There are two levels which operate here. One is certain theological thoughts. The other is the corpus of Jewish law. The corpus of Jewish law. I maintain that. Contraceptive devices can be used in case of. Danger to the mother. Now. It's problematic in Judaism because. We haven't really faced this situation before. You know there are two there are two opposing things here. One is that the Genesis statement of. Go out to the earth and subdue it was made before or the time of. Ecological science. You know and
and I think that. Traditionally we have the view you know let's let's go out and subdue the earth. And you know be fruitful and multiply. And now the question is raised that that these views of Genesis which are primarily based on I kind of sense of unlimited economy you know can do whatever you want and that's a very good thing. And now may very well be out there. And I think this must represent. A crisis at least in my own thinking and I think generally in a religious outlook. Could we have follow the commandments too well. I don't know. One would like to think too that there were always within the tradition certain safeguards which haven't been followed. For instance the Old
Testament mentions that. When. The Jews campaigned in the conquest of the camp of Palestine they were not allowed to cut down any fruit bearing trees. There are numerous agricultural laws of of the Old Testament and one wonders if these laws had indeed been carried out. If our attitude had been the same as that which appears to be in the Old Testament then I wonder whether we'd be in the same place today. In other words I think it's two conflicting parts of the Old Testament Genesis and then the other parts of the Old Testament which seem to to make statements about preserving nature and man's relationship to nature. I wonder if I might say a further word in this connection in terms of Jewish tradition. We have stated in the Talmud I believe four times in different tractate of the
Tolman the following statement and I quote There are three women who when experiencing sex relations with their husbands may or must take the precaution of using an absorbent to prevent conception. A minor a pregnant woman and a woman who is still nursing her baby. I think what the rabbis were trying to tell us simply is that the prevention of pregnancy in a minor was permissible in order to safeguard the health of a prospective mother. That it was legitimate in the case of a woman already pregnant for her sake as well as the sake of the child that she carried. And finally that it was acceptable when a mother was still nursing for the welfare of a child already born. I think the area of disagreement perhaps in the tradition is whether or not under any of these foregoing circumstances a woman may or must use a contraceptive device. And I think I would also say as a rabbi in my opinion that it's clear from that evil and pre-modern rabbinic sources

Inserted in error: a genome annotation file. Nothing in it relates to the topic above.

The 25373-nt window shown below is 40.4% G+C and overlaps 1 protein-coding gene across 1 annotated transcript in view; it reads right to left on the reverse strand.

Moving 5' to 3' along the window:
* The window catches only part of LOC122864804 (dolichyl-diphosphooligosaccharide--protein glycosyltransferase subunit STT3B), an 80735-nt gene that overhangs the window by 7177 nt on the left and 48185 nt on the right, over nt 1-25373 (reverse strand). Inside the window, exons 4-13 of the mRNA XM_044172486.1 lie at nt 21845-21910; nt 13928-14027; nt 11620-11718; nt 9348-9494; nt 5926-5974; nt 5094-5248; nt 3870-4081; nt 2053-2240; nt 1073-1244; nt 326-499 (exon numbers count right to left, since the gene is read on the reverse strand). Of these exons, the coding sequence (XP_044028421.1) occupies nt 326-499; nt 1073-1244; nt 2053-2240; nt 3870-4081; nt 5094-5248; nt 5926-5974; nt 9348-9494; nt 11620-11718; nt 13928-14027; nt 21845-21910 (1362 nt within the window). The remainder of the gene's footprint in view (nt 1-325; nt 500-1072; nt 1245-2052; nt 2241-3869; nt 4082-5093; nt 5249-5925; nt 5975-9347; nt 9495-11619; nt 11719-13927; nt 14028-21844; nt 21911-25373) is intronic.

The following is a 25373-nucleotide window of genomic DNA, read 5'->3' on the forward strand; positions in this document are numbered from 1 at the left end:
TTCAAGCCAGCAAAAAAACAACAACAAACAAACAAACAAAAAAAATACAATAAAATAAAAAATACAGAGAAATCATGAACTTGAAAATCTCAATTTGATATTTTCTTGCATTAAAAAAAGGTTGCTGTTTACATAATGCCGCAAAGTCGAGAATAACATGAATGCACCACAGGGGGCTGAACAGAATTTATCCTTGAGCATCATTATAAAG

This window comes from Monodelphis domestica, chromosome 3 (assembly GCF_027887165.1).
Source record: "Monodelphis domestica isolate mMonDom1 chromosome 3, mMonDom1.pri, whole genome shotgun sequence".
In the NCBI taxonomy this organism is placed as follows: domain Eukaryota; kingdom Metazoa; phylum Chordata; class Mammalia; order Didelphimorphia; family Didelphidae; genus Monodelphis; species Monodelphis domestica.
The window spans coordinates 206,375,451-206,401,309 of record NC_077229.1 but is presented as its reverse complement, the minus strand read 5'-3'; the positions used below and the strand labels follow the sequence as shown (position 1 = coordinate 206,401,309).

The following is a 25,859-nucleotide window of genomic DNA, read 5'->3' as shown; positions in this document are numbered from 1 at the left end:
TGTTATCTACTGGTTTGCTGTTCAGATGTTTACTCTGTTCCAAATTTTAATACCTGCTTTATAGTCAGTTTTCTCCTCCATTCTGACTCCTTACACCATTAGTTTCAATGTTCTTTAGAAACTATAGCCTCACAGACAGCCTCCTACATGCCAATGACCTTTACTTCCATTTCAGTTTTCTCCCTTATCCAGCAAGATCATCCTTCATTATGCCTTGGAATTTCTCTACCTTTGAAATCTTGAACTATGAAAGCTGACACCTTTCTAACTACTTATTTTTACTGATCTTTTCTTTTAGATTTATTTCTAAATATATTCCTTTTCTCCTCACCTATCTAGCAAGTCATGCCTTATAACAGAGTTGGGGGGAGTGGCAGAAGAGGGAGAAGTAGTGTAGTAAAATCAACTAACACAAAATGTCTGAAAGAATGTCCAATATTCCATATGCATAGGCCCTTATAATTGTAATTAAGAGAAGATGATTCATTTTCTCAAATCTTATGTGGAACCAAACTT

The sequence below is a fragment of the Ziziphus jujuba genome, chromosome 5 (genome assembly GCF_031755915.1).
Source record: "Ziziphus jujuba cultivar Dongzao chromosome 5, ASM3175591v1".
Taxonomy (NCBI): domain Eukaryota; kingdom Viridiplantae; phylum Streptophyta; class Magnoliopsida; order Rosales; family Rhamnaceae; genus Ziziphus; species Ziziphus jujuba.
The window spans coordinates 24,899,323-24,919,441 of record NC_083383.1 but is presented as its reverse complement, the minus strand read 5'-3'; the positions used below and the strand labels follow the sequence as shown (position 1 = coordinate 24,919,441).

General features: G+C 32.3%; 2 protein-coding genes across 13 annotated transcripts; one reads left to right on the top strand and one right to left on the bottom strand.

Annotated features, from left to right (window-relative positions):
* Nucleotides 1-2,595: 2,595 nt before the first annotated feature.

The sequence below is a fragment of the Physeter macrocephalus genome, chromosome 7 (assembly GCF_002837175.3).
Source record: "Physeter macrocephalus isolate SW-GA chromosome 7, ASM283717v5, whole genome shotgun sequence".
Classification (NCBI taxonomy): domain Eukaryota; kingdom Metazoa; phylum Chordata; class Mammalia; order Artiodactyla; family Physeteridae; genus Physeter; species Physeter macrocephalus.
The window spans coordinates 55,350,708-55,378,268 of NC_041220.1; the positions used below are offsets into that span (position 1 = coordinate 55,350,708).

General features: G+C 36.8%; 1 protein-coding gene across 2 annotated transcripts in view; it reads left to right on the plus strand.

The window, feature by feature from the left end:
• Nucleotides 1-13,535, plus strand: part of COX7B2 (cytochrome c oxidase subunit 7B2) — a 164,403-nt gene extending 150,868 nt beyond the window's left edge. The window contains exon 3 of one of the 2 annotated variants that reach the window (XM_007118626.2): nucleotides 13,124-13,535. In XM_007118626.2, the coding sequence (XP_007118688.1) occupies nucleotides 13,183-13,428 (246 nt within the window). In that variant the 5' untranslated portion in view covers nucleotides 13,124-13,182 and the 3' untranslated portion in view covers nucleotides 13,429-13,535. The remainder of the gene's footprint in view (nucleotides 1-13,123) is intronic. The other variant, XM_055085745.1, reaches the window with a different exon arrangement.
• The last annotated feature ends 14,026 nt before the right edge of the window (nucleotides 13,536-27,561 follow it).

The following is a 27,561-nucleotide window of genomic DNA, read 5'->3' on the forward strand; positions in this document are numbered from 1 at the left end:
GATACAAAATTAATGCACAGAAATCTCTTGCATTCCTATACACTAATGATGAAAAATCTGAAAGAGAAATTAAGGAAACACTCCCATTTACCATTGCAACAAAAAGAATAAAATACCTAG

that contraception was deemed permissible in cases where a woman had given birth to children who were mentally retarded or suffered an incurable congenital disease. In other words I think that only a torturer has kind of logic could twist the Jewish tradition into a blanket prohibition of birth control. I would agree with Rabbi Edward feld and Rabbi Samuel Weingarten commenting on the Hebrew faith than family planning for a broad assessment of the influence of religion on the population question we turn to Dr. Norman writer Burstein Bevan professor of sociology at the University of Wisconsin in Madison. We asked Dr. Ryder How important is the factor of religion in assessing the problem of population. Well there are several levels on which you can talk about this. In some countries it is really difficult to talk about their religion without talking about their total way of life because religion actually is
diffuse and permeates the whole of the social fabric. And when you talk for example about the yearning of. I had a couple for a son and you were talking about something which they want very very badly in terms of their own social psychological attitudes. But they want it badly also because they are Hindu. It is build into their religious system and in general the social structure in a country is founded on a bedrock of religious underpinnings and so that when we talk about major changes in the way of life we are threatening the religion as well as they as the established social system. How to get down to more specific terms I think that many people when they are talking about religion I thinking specifically about Catholics and I think it's worthwhile to say a word or two about that. It is by no means a simple and clear picture. It is true in the United States that Roman Catholics have larger families than